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State budget cuts affect campus staff

February 3, 2012

The recent budget cuts and changes have not only affected the state of Wisconsin but also the schools. At UW-River Falls, the budget cuts have caused the administration to not rehire faculty to fill the place of retired faculty, which means larger classes and less one-on-one time with professors.

UWRF is facing many challenges on the human capital side of the budget. “Last year, we had many faculty and staff retire and we were not able to refill all the positions,” said Vice Chancellor of Administration and Finance Joseph Harbouk.

“We [UWRF] also have vacancies that we are not filling which of course will affect some of the services the students receive,” Harbouk said.

The limited number of faculty is particularly affecting the English department. Lauralee Zlogar, the chair of the English department, said that with the limited number of money allowed to the University and the departments, hiring teachers to fill the positions of retired teachers is limited.

Elizabeth Frueh, the budget director, explained that in order for a request to be considered or accepted, a lot of groups within the administration have to review it and weigh the potential of necessity. All of the processes that happen with a request are explained in the Strategic Plan.

“Basically the Chancellor is the one that approves or doesn’t approve a request for funding,” Frueh said.

The new criteria for requesting funds include: getting a request in by the deadline listed in the Strategic Plan, multi-year contract agreements, new faculty/staff must support three of the existing strategic plan goals and one of the strategic initiatives, funding of one-time projects that will save the University money in the long term, and funding for learning spaces. All of this is new to the Strategic Plan so far. The current challenge of the budget, the budget lapse that the UW-System received, was over a biennium.

“UWRF’s part of the lapse is $1,862,252 which is broken into $1,306,120 for this fiscal year and $556,132 next fiscal year,” said Harbouk.

UWRF also has a tuition increase of 5.5 percent that will last for two years. The problem is going to come down to how it is going to affect the students. As of right now the students are not being affected by the budget lapse. However, the English department is starting to see the affects.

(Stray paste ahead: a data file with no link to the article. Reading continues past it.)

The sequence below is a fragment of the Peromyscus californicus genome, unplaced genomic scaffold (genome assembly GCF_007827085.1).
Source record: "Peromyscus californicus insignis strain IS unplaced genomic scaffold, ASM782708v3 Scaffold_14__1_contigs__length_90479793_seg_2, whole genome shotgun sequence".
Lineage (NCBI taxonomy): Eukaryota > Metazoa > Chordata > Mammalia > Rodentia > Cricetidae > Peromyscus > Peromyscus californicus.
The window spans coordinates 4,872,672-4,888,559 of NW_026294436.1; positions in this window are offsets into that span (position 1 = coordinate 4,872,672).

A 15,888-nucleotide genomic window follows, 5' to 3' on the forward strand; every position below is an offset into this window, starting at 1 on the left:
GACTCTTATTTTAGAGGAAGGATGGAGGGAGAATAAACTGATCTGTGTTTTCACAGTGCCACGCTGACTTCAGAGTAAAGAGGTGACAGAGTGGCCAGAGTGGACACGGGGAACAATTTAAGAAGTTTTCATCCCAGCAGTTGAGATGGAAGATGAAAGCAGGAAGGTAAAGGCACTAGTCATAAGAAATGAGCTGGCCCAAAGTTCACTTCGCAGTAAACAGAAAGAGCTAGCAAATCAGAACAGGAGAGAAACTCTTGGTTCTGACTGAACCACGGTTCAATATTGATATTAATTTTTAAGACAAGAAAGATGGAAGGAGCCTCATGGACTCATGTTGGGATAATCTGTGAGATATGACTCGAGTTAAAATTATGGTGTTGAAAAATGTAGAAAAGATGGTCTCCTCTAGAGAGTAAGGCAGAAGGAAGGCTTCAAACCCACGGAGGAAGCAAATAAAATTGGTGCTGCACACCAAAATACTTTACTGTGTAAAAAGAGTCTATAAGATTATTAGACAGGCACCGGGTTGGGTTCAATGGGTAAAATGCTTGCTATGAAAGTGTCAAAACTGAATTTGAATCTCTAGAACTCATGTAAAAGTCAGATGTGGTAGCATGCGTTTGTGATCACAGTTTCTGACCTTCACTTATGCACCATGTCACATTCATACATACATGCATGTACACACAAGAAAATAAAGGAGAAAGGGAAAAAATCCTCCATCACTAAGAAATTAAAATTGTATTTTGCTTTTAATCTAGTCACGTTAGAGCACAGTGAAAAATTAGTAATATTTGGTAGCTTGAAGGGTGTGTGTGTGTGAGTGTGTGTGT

The English department has 14 tenure teachers and 23 adjunct teachers. The adjunct teachers are mainly responsible for teaching the general education courses such as English 100. However, the 14 tenure teachers teach all of the other courses that are required for the five majors offered in the department. Zlogar states, “according to the Modern Language Association, teachers should only be teaching three composition courses per term that have 15 or less students; right now the 14 tenure teachers are teaching four composition courses per term that have 25 or more students within each one.”

There were five tenure teachers that retired last year and only one teacher was hired in the English department. For the next school year, 2012-13, there will be two new teachers hired to offset the gap from the adjunct teachers.

“There is no extra room for more students in courses. We are stretched,” said Zlogar. The end result; classes will only be offered in either the fall or the spring and students will have to plan for when they take their classes and manage their schedules, but space is limited.

“We are holding the schedule together with glue and paperclips,” Zlogar said.

It would be safe to say that with the English department offering less classes, the class sizes might be larger but this led to a ripple effect that will effect other majors and departments.

“We are still working on figuring out how we will meet those budget lapse requirements and try to minimize the effect on the students as much as possible,” said Holbrouk.